Developers of Oxford Park, a sustainable residential and business community to be built between Tallinn and Rapla, have announced that the project will include an advanced, universal filling station, the first of its kind in Europe.
In a May 3 release, the Oxford Sustainable Group said that its 'FuelBar,' as the company is calling the filling station, will be able to accommodate cars that run on electricity, biofuels, methane, biodiesel, natural gas and gasoline, with options for refueling hydrogen tanks, changing hydrogen fuel cells and swapping out electric batteries.
Because the station will be located near a plant that produces electricity from biomass, transport costs for the local residents and businesses running their cars on electricity would be reduced more than 100 times, the company said.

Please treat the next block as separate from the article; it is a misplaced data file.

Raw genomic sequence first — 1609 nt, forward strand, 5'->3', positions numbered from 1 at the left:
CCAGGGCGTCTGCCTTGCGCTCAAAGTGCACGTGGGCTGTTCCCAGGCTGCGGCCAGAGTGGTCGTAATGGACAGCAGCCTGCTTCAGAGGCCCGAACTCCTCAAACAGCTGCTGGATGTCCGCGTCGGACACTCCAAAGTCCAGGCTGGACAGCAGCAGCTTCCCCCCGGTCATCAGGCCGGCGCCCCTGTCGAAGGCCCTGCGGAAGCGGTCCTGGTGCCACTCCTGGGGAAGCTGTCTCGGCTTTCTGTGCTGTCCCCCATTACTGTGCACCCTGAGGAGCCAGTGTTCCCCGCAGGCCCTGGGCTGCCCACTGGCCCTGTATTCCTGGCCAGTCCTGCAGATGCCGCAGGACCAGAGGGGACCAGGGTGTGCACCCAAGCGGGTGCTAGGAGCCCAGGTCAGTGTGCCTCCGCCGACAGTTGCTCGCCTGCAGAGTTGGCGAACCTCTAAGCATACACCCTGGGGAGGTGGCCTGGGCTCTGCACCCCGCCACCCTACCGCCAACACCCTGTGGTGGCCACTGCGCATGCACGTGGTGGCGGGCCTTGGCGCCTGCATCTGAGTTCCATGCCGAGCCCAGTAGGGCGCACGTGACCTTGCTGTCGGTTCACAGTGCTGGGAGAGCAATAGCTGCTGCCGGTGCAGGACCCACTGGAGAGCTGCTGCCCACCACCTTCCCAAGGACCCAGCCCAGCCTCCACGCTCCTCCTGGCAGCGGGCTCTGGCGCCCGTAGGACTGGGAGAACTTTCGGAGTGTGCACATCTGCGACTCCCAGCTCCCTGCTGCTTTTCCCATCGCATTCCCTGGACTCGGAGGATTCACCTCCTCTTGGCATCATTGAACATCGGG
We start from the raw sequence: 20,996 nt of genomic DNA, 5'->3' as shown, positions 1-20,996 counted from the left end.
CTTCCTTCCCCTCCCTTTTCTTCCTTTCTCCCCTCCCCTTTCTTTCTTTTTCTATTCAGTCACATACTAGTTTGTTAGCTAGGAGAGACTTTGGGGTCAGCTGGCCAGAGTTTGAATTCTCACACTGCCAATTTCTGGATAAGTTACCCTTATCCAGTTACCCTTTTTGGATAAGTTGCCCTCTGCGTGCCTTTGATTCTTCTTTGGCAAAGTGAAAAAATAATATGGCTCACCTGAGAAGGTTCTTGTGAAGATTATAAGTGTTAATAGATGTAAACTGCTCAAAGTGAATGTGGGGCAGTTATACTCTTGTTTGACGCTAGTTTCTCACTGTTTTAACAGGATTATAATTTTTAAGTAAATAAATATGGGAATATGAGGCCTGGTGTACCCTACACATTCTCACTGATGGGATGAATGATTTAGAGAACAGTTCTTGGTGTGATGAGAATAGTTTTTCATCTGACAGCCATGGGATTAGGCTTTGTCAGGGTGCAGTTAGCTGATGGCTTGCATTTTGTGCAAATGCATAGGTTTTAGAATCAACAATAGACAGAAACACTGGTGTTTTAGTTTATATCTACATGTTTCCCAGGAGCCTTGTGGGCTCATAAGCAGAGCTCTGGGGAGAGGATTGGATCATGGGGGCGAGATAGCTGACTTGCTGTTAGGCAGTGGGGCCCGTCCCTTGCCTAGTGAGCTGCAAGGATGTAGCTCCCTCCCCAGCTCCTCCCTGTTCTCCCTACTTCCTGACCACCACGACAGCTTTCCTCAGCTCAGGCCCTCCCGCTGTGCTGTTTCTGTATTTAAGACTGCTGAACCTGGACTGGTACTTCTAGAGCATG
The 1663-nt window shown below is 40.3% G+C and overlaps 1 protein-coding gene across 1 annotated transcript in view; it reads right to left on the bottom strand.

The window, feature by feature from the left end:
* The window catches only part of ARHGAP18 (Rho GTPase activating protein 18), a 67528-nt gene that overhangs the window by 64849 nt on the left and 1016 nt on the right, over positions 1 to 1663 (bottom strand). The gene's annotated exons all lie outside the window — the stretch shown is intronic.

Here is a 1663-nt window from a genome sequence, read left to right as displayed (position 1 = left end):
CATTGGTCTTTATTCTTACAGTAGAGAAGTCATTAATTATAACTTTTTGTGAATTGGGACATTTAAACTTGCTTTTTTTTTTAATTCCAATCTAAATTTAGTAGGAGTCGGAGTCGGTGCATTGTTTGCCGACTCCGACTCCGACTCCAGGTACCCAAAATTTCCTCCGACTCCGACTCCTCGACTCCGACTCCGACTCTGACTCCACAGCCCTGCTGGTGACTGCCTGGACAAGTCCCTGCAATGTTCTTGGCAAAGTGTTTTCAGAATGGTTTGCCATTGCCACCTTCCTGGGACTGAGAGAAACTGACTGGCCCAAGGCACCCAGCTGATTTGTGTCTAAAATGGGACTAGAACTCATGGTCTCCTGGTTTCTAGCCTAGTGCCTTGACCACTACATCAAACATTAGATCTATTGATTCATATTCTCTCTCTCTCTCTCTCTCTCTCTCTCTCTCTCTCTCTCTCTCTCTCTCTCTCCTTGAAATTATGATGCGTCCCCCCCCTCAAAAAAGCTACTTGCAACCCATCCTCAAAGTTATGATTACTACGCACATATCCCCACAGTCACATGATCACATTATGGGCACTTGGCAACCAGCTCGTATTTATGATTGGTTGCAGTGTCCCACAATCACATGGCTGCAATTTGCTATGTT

The FuelBar will also include the capacity to expand, adding other types of fuels that may become available in the years ahead.
"We planned for more space for our universal fueling station and thought about the needs of the future. I think that in five years we will see a big change – a shift from traditional automobiles to electric cars and I wouldn't be at all surprised if after ten years the majority of cars were powered by electricity. We welcome this trend and our development project supports it fully," said Oxford Sustainable Group CEO Hadley Barrett.
Oxford Park, which is scheduled to be completed a decade from now, doesn't hold the nation's monopoly on filling station innovation however.
Earlier this year the nation's major service station chains Alexela, Statoil and Olerex each expressed an interest in getting involved in a government project to set up nationwide electric car recharging network. If completed, there may be as many as 270 charge points throughout the country by the end of next year.
On March 3, Tartu added five buses to its public transit system that run on locally produced compressed methane.